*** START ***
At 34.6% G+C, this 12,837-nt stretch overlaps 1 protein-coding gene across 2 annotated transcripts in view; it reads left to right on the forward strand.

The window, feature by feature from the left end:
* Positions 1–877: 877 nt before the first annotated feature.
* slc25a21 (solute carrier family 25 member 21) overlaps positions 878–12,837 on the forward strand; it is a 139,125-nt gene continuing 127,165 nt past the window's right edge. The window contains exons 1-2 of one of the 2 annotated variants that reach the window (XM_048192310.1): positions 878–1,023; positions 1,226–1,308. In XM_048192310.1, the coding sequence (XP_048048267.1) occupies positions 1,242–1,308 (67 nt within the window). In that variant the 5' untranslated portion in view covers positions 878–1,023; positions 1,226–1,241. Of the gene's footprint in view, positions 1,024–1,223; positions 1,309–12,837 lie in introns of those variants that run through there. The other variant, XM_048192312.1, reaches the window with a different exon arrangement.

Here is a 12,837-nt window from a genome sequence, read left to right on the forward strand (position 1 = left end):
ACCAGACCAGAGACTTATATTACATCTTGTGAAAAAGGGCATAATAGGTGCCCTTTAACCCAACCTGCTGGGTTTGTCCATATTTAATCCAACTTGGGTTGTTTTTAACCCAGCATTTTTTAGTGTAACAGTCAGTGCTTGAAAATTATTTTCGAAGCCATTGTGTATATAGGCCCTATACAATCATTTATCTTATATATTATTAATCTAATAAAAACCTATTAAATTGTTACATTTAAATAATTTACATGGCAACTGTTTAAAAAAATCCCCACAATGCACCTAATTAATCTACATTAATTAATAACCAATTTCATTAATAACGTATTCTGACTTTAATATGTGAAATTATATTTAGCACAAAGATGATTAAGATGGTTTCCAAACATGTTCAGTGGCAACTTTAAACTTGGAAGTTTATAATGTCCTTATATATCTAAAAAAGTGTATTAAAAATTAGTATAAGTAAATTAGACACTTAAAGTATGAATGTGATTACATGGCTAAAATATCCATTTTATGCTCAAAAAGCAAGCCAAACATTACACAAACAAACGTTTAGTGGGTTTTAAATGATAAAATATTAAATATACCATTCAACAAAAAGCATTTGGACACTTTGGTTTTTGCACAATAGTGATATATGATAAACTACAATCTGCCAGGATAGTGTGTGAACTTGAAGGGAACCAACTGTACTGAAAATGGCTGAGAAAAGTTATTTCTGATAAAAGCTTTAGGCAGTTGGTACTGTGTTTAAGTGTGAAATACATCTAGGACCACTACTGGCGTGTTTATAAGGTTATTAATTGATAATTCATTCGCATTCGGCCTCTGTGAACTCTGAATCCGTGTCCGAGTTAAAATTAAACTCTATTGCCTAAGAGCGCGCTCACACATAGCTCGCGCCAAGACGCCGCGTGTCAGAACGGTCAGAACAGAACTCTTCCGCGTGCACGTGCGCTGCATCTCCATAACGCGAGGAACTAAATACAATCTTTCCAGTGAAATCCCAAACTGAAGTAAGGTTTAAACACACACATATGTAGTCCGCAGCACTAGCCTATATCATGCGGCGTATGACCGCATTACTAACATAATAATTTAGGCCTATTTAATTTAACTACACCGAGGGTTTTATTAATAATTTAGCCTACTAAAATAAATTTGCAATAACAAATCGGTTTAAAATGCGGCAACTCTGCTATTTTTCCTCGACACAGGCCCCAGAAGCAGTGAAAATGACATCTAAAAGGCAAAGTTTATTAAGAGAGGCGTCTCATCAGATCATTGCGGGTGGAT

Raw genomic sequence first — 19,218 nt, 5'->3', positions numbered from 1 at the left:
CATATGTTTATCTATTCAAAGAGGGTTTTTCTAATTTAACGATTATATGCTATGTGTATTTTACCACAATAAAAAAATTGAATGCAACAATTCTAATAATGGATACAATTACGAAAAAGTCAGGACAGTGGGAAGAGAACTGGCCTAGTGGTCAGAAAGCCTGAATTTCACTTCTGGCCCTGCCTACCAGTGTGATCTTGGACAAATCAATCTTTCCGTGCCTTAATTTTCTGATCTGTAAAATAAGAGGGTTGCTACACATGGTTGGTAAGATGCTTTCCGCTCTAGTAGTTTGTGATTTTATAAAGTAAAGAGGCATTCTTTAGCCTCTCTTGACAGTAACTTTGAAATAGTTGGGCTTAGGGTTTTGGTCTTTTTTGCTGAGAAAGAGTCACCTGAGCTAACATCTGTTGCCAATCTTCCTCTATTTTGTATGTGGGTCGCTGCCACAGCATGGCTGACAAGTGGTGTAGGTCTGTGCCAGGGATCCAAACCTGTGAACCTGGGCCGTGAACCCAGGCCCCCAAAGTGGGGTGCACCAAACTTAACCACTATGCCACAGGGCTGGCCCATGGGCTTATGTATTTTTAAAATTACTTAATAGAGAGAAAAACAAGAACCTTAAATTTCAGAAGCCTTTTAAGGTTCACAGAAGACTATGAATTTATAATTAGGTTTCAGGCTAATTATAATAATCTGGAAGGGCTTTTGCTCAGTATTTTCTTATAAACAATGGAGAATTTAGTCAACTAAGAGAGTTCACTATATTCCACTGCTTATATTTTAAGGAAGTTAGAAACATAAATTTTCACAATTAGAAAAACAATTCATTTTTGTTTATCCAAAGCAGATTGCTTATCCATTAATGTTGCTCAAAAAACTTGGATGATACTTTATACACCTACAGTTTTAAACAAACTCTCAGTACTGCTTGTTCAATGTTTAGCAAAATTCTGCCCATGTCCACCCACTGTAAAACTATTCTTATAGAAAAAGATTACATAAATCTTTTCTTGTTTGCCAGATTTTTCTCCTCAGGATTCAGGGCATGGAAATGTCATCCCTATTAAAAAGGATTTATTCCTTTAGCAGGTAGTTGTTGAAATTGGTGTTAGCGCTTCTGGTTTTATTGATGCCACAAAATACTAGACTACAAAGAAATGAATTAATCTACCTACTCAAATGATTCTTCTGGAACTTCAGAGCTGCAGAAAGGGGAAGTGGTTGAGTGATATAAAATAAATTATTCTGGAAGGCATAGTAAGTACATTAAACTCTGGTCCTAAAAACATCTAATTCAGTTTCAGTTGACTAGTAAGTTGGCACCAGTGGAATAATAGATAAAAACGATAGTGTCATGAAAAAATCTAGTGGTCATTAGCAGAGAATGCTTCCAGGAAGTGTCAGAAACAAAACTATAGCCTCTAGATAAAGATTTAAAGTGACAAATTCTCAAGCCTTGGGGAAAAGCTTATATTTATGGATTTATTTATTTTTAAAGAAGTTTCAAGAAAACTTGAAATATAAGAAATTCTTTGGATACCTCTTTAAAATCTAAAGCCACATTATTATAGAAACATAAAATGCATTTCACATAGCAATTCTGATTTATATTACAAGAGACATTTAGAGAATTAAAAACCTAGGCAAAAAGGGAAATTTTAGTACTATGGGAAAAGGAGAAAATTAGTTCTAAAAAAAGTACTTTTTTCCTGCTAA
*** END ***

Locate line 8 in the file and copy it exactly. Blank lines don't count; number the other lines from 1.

CATATGTTTATCTATTCAAAGAGGGTTTTTCTAATTTAACGATTATATGCTATGTGTATTTTACCACAATAAAAAAATTGAATGCAACAATTCTAATAATGGATACAATTACGAAAAAGTCAGGACAGTGGGAAGAGAACTGGCCTAGTGGTCAGAAAGCCTGAATTTCACTTCTGGCCCTGCCTACCAGTGTGATCTTGGACAAATCAATCTTTCCGTGCCTTAATTTTCTGATCTGTAAAATAAGAGGGTTGCTACACATGGTTGGTAAGATGCTTTCCGCTCTAGTAGTTTGTGATTTTATAAAGTAAAGAGGCATTCTTTAGCCTCTCTTGACAGTAACTTTGAAATAGTTGGGCTTAGGGTTTTGGTCTTTTTTGCTGAGAAAGAGTCACCTGAGCTAACATCTGTTGCCAATCTTCCTCTATTTTGTATGTGGGTCGCTGCCACAGCATGGCTGACAAGTGGTGTAGGTCTGTGCCAGGGATCCAAACCTGTGAACCTGGGCCGTGAACCCAGGCCCCCAAAGTGGGGTGCACCAAACTTAACCACTATGCCACAGGGCTGGCCCATGGGCTTATGTATTTTTAAAATTACTTAATAGAGAGAAAAACAAGAACCTTAAATTTCAGAAGCCTTTTAAGGTTCACAGAAGACTATGAATTTATAATTAGGTTTCAGGCTAATTATAATAATCTGGAAGGGCTTTTGCTCAGTATTTTCTTATAAACAATGGAGAATTTAGTCAACTAAGAGAGTTCACTATATTCCACTGCTTATATTTTAAGGAAGTTAGAAACATAAATTTTCACAATTAGAAAAACAATTCATTTTTGTTTATCCAAAGCAGATTGCTTATCCATTAATGTTGCTCAAAAAACTTGGATGATACTTTATACACCTACAGTTTTAAACAAACTCTCAGTACTGCTTGTTCAATGTTTAGCAAAATTCTGCCCATGTCCACCCACTGTAAAACTATTCTTATAGAAAAAGATTACATAAATCTTTTCTTGTTTGCCAGATTTTTCTCCTCAGGATTCAGGGCATGGAAATGTCATCCCTATTAAAAAGGATTTATTCCTTTAGCAGGTAGTTGTTGAAATTGGTGTTAGCGCTTCTGGTTTTATTGATGCCACAAAATACTAGACTACAAAGAAATGAATTAATCTACCTACTCAAATGATTCTTCTGGAACTTCAGAGCTGCAGAAAGGGGAAGTGGTTGAGTGATATAAAATAAATTATTCTGGAAGGCATAGTAAGTACATTAAACTCTGGTCCTAAAAACATCTAATTCAGTTTCAGTTGACTAGTAAGTTGGCACCAGTGGAATAATAGATAAAAACGATAGTGTCATGAAAAAATCTAGTGGTCATTAGCAGAGAATGCTTCCAGGAAGTGTCAGAAACAAAACTATAGCCTCTAGATAAAGATTTAAAGTGACAAATTCTCAAGCCTTGGGGAAAAGCTTATATTTATGGATTTATTTATTTTTAAAGAAGTTTCAAGAAAACTTGAAATATAAGAAATTCTTTGGATACCTCTTTAAAATCTAAAGCCACATTATTATAGAAACATAAAATGCATTTCACATAGCAATTCTGATTTATATTACAAGAGACATTTAGAGAATTAAAAACCTAGGCAAAAAGGGAAATTTTAGTACTATGGGAAAAGGAGAAAATTAGTTCTAAAAAAAGTACTTTTTTCCTGCTAA